‘Elitist’ Who Insulted Shas, Sephardim Booted From Channel Ten

YERUSHALAYIM -
Shas party leader Aryeh Deri speaks during a party faction meeting at the Knesset, on May 23, 2016. Photo by Miriam Alster/Flash90 *** Local Caption *** ?''? ?? ???? ???? ???? ???? ???????
Shas party leader Rabbi Aryeh Deri speaks during a party faction meeting at the Knesset. (Miriam Alster/Flash90)

Rami Sadan, the “elitist” who nearly brought down the government last June, has been booted off the board of directors of Channel Ten, as Shas had demanded — except that the cause for his removal was not the comments he made that Shas said were insulting to Sephardic Jewry, but because he apparently lied in order to get the job.

According to a report in Haaretz, Sadan, at a meeting with the board of directors of Channel Ten, of which he had just been appointed chairman, said that “the truth is that I am of the ‘elites’ of society, like you. I hate Aryeh Deri. We, as an elite, must break through the fences that keep the channel from spreading to a wider audience. We have to appeal to the Shas crowd, to Mas’uda from Sderot,” using a pejorative reference to 1950s immigrants with Arabic names. Sadan has said that his comments were taken out of context, and that “someone is trying to cause fights between different segments of the religious community.”

Shas demanded that Channel Ten fire Sadan, threatening to leave the government, or at least abstain on several key pieces of legislation. Sadan denied the comments, and an investigation by the attorney general’s office failed to uncover definitive proof of the comments. Shas MKs said at the time that even if Sadan apologized for the remarks Shas regarded as racist, the party would still demand his resignation. In an interview, a Shas MK said that “a person like this has no place in public service. It is clearly an attitude that is deeply embedded in his being.” In the end, Sadan proffered an apology to those who may have been hurt by anything he said, although he still did not admit to the comments.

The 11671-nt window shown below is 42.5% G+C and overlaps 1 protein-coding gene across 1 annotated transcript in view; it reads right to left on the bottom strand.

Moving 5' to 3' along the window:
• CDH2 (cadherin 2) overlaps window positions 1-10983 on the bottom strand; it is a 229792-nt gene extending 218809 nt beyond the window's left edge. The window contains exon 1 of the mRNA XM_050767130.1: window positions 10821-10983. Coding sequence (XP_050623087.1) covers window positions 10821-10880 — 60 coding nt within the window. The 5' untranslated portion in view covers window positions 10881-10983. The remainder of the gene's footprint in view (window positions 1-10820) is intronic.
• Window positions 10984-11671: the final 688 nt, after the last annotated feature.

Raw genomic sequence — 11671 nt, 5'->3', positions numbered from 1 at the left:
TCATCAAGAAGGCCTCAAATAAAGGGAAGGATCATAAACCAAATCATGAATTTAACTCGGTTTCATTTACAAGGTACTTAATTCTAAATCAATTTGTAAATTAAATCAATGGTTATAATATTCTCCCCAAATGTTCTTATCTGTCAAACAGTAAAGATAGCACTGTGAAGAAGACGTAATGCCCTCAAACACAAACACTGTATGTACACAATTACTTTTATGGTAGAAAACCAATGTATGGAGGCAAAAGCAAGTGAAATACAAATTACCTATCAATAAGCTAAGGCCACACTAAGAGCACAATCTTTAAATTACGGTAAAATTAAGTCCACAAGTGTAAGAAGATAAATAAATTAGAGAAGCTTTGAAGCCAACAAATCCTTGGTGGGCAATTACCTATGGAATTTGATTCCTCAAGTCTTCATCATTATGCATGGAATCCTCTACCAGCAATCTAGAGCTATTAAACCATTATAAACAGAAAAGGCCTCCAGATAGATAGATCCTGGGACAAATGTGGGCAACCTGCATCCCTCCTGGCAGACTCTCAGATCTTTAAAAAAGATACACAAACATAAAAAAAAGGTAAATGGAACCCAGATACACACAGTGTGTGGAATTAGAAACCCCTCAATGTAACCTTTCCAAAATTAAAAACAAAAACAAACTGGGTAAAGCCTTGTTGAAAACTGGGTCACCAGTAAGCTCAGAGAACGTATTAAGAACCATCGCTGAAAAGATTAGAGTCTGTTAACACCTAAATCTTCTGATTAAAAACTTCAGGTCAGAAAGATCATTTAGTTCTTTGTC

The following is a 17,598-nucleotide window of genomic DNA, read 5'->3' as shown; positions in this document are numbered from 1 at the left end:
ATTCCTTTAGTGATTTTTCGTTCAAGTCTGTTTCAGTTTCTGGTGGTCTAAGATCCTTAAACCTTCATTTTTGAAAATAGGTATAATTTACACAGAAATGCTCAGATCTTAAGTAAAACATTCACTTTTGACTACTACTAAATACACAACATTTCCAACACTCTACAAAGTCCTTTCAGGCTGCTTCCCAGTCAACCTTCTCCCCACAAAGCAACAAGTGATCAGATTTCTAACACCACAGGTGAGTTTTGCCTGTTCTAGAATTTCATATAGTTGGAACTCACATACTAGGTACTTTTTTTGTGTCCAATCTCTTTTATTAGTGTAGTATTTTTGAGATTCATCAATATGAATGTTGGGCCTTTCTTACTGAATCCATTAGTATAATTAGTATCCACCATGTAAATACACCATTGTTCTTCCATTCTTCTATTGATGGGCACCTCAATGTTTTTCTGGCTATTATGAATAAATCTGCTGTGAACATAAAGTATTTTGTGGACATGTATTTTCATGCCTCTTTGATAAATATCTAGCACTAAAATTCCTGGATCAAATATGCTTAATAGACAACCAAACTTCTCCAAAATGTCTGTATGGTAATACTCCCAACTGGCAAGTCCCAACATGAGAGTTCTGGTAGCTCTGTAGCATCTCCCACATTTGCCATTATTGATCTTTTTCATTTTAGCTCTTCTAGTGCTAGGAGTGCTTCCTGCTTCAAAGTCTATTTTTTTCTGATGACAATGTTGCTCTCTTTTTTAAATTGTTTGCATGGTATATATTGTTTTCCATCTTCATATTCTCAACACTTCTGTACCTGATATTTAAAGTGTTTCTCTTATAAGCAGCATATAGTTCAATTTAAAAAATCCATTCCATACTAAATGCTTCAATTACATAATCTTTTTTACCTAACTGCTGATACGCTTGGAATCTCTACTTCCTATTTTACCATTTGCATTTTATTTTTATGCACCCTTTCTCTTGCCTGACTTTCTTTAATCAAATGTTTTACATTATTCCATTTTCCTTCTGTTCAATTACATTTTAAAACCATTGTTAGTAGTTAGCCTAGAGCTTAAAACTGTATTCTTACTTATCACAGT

Several weeks after the incident, TheMarker reported that there were inconsistencies in Sadan’s application for the job. One of the requirements for the position was employment for five years as the public relations director for a large institution, and Sadan’s claim for that status was his work as media director for Shaare Zedek Hospital. But it turned out that Sadan was only partially employed in that job — he worked part time as administrator in the hospital’s public relations office, and not as director. As a result, Sadan was dismissed from his position, with the Second Broadcasting Authority saying that it was satisfied that the decision was made “after an intensive and in-depth examination over the past several months.”

In a statement, Shas chairman Rabbi Aryeh Deri said that he “congratulated the the Second Authority and the Channel Ten board of directors for dismissing Rami Sadan. A man like this who smeared the ethnic background of hundreds of thousands of Shas voters and millions of Sephardic citizens has no place in the news business and at the head of an Israeli news organization. Rami Sadan should have been fired immediately after his comments were uncovered, but better late than never. I would recommend that anyone who attempted to cover up or defend his comments consider their spiritual condition now, on Erev Yom Kippur.”